Tuesday, March 10, 2009

Scientists concluded that the 20s and early 30s are the ideal years for fatherhood

Older fathers have low-IQ babies Tue, 10 Mar 2009 18:23:36 GMT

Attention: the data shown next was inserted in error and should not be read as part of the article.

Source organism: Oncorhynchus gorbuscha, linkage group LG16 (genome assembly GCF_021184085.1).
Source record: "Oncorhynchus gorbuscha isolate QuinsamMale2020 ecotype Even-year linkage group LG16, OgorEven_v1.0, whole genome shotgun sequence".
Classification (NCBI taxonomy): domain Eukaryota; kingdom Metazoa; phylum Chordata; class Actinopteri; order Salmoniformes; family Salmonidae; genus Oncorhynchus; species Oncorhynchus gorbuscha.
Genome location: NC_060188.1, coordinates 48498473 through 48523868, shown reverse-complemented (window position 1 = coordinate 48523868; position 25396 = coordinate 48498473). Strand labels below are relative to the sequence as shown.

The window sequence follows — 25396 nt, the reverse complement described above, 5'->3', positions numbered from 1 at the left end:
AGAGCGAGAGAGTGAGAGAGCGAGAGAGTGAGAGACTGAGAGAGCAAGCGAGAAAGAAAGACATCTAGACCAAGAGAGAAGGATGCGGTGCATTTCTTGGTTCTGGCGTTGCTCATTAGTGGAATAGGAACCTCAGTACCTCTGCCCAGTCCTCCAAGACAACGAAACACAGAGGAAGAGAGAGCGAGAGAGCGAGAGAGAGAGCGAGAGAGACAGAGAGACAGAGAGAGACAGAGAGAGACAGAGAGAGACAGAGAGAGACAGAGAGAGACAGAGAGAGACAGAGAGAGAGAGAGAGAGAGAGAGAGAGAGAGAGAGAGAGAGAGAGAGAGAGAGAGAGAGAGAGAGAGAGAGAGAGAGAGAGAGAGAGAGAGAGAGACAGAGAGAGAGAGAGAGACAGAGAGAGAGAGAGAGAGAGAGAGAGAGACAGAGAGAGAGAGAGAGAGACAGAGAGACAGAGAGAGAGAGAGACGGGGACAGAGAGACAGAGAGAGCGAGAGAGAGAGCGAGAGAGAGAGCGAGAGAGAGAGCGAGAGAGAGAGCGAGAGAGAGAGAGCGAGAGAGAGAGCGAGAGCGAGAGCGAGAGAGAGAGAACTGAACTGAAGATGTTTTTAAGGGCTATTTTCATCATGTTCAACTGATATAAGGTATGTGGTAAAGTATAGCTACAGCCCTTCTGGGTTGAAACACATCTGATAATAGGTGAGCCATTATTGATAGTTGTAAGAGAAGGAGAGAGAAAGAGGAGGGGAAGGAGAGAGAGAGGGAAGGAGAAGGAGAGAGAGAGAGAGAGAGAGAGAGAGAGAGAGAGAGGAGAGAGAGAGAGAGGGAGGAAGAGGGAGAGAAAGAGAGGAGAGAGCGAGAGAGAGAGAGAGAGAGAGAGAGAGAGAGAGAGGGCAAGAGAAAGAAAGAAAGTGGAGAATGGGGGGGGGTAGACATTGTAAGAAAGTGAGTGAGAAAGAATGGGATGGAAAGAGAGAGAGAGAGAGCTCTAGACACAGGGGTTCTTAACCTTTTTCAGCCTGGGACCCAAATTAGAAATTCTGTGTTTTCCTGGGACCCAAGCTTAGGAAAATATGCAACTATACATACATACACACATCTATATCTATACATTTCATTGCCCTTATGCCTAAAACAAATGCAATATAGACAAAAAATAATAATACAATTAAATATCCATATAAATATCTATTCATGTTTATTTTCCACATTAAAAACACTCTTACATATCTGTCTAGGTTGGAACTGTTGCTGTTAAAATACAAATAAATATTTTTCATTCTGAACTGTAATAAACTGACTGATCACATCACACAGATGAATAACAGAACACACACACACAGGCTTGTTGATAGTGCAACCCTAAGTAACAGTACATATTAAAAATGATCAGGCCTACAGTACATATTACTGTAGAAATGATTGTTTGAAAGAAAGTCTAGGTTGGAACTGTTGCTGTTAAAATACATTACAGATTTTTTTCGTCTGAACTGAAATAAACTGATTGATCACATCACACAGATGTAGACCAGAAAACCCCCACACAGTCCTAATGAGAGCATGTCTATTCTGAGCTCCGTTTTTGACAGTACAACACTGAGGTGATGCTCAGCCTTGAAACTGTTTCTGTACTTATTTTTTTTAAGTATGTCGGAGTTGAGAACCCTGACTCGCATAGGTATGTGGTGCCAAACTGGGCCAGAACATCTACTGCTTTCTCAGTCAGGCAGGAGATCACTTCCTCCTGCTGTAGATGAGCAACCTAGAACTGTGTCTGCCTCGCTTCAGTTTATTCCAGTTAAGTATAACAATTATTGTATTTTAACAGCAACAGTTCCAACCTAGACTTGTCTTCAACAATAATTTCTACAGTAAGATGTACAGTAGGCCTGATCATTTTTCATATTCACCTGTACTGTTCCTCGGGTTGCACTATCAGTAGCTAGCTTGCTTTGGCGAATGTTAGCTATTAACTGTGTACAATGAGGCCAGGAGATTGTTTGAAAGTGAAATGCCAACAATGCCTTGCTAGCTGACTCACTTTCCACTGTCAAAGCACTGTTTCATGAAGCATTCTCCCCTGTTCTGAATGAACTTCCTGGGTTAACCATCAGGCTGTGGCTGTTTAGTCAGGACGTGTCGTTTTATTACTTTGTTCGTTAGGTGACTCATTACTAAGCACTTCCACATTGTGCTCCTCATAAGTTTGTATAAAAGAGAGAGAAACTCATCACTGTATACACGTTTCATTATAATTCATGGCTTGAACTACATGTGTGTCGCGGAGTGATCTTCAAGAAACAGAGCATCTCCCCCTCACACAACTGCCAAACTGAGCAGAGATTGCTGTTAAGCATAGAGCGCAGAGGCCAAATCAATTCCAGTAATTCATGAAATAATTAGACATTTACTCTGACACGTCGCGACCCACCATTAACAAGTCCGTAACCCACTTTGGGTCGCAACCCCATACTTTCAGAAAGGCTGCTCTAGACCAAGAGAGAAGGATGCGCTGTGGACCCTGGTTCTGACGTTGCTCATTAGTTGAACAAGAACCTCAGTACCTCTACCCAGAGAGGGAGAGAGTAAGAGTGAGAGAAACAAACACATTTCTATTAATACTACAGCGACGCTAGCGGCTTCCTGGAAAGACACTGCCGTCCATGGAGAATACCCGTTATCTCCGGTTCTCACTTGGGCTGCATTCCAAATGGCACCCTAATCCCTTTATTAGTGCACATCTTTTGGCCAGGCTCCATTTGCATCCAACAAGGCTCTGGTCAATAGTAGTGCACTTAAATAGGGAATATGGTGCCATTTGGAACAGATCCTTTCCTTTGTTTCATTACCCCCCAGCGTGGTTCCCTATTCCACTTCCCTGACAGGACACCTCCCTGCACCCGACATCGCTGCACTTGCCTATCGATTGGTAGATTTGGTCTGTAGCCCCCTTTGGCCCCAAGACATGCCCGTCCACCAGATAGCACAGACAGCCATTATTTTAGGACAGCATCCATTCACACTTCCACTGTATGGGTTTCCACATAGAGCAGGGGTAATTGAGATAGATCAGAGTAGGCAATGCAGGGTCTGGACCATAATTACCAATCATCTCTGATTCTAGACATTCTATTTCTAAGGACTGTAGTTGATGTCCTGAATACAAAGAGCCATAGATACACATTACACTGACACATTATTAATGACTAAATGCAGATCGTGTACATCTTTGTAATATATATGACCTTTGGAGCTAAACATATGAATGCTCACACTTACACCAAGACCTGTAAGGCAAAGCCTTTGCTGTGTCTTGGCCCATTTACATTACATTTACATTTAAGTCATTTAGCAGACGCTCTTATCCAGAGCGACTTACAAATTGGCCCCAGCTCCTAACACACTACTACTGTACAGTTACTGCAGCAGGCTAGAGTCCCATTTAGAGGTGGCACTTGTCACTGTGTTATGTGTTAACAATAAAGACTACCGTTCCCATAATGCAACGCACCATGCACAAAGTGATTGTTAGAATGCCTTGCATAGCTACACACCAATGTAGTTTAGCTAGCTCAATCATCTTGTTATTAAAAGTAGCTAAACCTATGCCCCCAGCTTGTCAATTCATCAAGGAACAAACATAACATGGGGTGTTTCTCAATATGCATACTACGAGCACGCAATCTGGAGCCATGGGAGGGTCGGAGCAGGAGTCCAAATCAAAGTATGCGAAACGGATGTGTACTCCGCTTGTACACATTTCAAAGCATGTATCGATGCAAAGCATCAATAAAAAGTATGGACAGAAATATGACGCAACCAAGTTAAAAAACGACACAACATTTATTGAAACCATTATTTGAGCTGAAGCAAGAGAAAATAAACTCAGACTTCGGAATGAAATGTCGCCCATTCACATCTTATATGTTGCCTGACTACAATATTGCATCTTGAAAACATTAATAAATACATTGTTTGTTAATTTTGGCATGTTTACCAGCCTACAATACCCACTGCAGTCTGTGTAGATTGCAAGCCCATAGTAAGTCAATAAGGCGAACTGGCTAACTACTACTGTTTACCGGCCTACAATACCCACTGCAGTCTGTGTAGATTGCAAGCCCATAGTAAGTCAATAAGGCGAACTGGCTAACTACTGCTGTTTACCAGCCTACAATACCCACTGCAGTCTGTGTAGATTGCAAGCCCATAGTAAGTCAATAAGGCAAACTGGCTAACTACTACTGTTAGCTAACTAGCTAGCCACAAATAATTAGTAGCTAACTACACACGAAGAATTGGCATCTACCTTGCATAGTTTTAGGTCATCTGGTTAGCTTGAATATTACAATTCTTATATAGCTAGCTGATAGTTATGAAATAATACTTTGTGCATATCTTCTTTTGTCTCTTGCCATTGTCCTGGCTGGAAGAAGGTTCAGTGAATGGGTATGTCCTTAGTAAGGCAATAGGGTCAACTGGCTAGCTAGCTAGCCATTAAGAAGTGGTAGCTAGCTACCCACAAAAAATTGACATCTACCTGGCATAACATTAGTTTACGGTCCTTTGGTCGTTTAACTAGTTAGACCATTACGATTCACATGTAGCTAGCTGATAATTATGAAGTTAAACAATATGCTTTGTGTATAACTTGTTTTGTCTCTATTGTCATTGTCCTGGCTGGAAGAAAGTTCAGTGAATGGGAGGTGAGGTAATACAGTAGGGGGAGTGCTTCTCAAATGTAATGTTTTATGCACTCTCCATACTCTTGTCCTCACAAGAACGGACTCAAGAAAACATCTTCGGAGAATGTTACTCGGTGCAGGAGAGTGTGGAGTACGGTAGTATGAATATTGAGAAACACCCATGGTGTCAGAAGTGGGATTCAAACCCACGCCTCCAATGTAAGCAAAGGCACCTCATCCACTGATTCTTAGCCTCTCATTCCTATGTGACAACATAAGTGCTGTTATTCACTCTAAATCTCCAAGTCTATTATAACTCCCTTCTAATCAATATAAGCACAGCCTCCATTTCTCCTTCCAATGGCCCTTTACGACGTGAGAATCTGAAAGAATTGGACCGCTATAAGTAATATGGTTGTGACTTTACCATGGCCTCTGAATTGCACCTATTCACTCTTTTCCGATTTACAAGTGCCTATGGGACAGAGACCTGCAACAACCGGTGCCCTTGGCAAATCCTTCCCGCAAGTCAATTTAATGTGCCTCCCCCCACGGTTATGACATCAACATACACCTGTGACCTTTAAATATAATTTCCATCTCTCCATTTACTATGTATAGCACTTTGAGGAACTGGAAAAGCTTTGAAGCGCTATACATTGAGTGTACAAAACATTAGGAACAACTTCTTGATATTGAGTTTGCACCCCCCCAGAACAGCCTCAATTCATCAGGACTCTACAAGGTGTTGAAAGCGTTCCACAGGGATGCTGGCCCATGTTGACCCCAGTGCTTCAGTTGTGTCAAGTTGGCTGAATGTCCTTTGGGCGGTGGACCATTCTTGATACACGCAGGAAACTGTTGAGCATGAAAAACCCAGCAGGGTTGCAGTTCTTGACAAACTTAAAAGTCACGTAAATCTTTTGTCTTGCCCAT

Children fathered by older men are less intelligent and perform worse in brainpower and neurocognitive tests in their early years. Previous studies had linked advanced maternal age to reduced fertility rate, adding that increased paternal age is associated with certain health problems such as an increased risk of birth deformities and neuropsychiatric conditions (schizophrenia, autism and bipolar disorder). These studies had also reported that children born from older mothers score above average in intelligence tests. According to a study published in the PLoS Medicine, increased paternal age lowers the child's cognitive function in abilities such as memory, learning and concentration. These children, however, have a better access to health and educational services. The average score on the Stanford Binet Intelligence Scale is nearly 6 points lower in children born to fathers aged 50 compared to those born to fathers aged 20. Genetic mutation commonly seen in male sperm with aging is believed to be the factor contributing to this problem as well as the higher number of genetic defects in such children. Scientists concluded that the 20s and early 30s are the ideal years for fatherhood. PKH/HGH



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